With recent advances in optic nerve imaging, are baseline optic nerve stereoscopic photos still necessary?
Cynthia Verzosa1,2, MD, Janet Ongkeko-Perez1,3,4, MD, FPAO, Mario V. Aquino, Sr.1,5, MD
Disclaimer: The topic was presented during the Philippine Academy of Ophthalmology (PAO) – sponsored Lifelong Educational Access Program (LEAP) last August 4, 2018. The speaker’s stance on the controversial issue was randomly assigned and may not necessarily reflect his/her own views and actual practice. The authors report no conflict of interest
Baseline Optic Nerve Photos Are Still Necessary
Cynthia Verzosa, MD
The examination of the optic disc and retinal nerve fiber layer is essential in the diagnosis and monitoring of glaucomatous optic neuropathy. Currently, technology has allowed us to take images of the optic disc using confocal scanning laser ophthalmoscopy, scanning laser polarimetry, and optical coherence tomography. These new techniques provide objective and quantitative measurements that are highly reproducible, with high sensitivity and specificity, and with values that are compared to age-matched normals to facilitate identification of abnormal structure. Their printouts are quite impressive, colorful, and full of information.
Given these advanced techniques, are baseline optic nerve stereoscopic photos still essential? I say YES! Serial photography is an old, yet stable, and less expensive technology. You won’t have problems with intercompability of photographs taken today, years ago, and years later. Serial photographs allow analysis of changes over time.1,2,3,4,5,6 You can examine these photos at your convenience and comfort. Nonquantitative changes such as disc pallor, peripapillary atrophy, and disc hemorrhages are better identified with photos.3
Stereoscopic photos can help distinguish between cupping and pallor.3
We can also make good estimations of optic disc parameters using a high plus lens and the slitlamp reticule. And with the introduction of digital photography, various software to generate quantitative measurements of optic disc parameters based on digital photos are available.7
However, like the other optic nerve imaging technologies, the quality of the photos is dependent on the quality of the camera, the experience of the photographer, and presence of any media opacity in the subject’s eye. Despite these limitations, stereoscopic photos allow permanent recording of optic nerve appearance for future reference.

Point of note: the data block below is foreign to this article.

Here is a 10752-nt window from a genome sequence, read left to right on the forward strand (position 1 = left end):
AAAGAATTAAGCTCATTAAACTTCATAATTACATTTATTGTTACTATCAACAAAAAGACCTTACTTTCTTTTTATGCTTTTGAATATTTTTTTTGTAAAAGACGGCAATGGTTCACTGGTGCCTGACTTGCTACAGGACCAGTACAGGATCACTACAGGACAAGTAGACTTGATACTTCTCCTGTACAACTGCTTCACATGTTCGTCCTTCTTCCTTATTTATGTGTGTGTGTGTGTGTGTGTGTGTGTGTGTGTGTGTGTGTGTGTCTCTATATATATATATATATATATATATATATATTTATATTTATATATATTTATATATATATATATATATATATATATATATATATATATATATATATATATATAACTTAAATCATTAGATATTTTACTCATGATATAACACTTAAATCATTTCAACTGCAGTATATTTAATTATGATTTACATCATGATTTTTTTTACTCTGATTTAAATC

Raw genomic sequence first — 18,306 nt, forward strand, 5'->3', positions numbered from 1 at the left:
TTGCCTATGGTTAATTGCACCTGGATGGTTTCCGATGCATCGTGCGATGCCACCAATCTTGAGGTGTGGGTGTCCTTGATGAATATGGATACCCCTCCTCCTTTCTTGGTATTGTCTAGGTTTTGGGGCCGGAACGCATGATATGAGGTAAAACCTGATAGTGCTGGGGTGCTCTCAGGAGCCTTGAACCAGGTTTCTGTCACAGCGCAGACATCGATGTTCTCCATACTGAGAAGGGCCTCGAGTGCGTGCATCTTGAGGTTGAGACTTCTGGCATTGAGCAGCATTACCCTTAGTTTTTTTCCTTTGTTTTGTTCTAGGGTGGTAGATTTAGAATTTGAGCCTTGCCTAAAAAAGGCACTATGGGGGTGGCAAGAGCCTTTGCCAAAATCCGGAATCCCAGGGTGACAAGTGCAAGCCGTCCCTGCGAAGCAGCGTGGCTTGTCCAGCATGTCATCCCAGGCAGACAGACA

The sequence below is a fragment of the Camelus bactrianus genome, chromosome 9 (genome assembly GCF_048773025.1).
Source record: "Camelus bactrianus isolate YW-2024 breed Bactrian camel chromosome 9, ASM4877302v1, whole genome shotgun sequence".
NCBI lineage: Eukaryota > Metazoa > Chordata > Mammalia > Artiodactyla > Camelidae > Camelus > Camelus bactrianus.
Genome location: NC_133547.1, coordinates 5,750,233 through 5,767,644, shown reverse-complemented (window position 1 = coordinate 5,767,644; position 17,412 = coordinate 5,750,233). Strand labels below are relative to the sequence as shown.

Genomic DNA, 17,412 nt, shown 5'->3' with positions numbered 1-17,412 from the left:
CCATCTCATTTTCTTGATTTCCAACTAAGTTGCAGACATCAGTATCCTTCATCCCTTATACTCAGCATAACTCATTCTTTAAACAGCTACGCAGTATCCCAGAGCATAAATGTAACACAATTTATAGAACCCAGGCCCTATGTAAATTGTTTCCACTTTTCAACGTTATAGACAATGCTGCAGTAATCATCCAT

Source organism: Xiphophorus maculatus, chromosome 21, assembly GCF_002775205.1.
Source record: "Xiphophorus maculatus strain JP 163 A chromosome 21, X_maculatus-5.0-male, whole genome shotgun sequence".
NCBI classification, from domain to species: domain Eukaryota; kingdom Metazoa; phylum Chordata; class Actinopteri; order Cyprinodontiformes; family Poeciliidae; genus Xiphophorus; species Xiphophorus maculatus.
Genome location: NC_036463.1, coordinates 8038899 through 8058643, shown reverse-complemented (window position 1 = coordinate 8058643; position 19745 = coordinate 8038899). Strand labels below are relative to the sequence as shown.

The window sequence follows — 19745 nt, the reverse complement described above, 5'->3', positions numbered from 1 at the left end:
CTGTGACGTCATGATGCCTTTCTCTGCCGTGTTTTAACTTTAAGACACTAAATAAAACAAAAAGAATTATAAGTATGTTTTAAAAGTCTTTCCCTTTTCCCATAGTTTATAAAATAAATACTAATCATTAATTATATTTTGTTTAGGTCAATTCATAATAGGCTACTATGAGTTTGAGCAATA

Hence, even in the midst of advanced methods of imaging and analyzing the optic disc, baseline stereoscopic photographs are still essential in the practice of glaucoma. Rather than being opposed against one another, these technologies may be viewed as complementary to one another in their ability to image the optic nerve. Moreover, these techniques are excellent aids to careful clinical evaluation.
Remember, every picture tells the story of a glaucomatous nerve.
1. Turner A, Bhorade A. The Role of Optic Nerve Imaging. Glaucoma Today. 2016. http://glaucomatoday.com/2016/06/the-role-of-optic-nerve-head-imaging/ (accessed 8 April 2019).
2. Greenfield DS, Weinreb RN. Role of optic nerve imaging in glaucoma clinical practice and clinical trials. Am J Ophthalmol. 2008;145(4):598-603.
3. Spaeth GL, Reddy SC. Imaging of the optic disk in caring for patients with glaucoma: ophthalmoscopy and photography remain the gold standard. Surv Ophthalmol. 2014;59(4):454-458.
4. Schuman JS. Detection and diagnosis of glaucoma: ocular imaging. Invest Ophthalmol Vis Sci. 2012;53(5);2488-2490.
5. Stein DM, Wollstein G, Schuman JS. Imaging in glaucoma. Ophthalmol Clin North Am. 2004;17(1):33-52.
6. Goldman DA. Glaucoma: comparison of optic nerve imaging technologies. April 30, 2012. https://www.
(accessed 8 April 2019).
7. Tham YC, Cheung CY, Wong TY, et al. Validity of a new optic disc grading software for use in clinical and epidemiological research. Clin Exp Ophthalmol. 2013;41(9):842-52.
Baseline Optic Nerve Photos Are No Longer Necessary
Janet Ongkeko-Perez, MD, FPAO
Stereoscopic photos of the optic disc are subjective and qualitative with recognized interobserver variability especially between general ophthalmologists and experienced readers. Image quality is easily affected by acquisition techniques and resolution. Also, experts miss progression up to 50% of the time.1
Efforts to refine the use of photos led to the development of early instruments based on the principle of stereopsis such as stereophotogrammetry, stereochronometry, stereochronoscopy, and rasterstereography. But these instruments never achieved widespread clinical use. However, the experience gained through the study of such instruments provided a basis for the understanding of computerized image analysis.
The past two decades have seen the emergence and rapid development of major technologies, systems, software, and database for comparative analysis in the diagnostic imaging of the posterior segment. Presently, scanning laser polarimetry (SLP), confocal scanning laser ophthalmoscopy (CSLO), and optical coherence tomography (OCT) are available for optic nerve head (ONH) and retinal nerve fiber layer (RNFL) imaging. They have gained widespread use for the diagnosis and follow-up of patients with or at risk for glaucoma.
So why does computerized imaging make baseline stereoscopic photos unnecessary?
Being computer-assisted, computerized imaging provides objective, quantitative, and highly reproducible measurements that show very good agreement with clinical estimates of the ONH structure and visual function. Advances in computer imaging technology provide useful measures that assist the clinician in glaucoma diagnosis and monitoring.2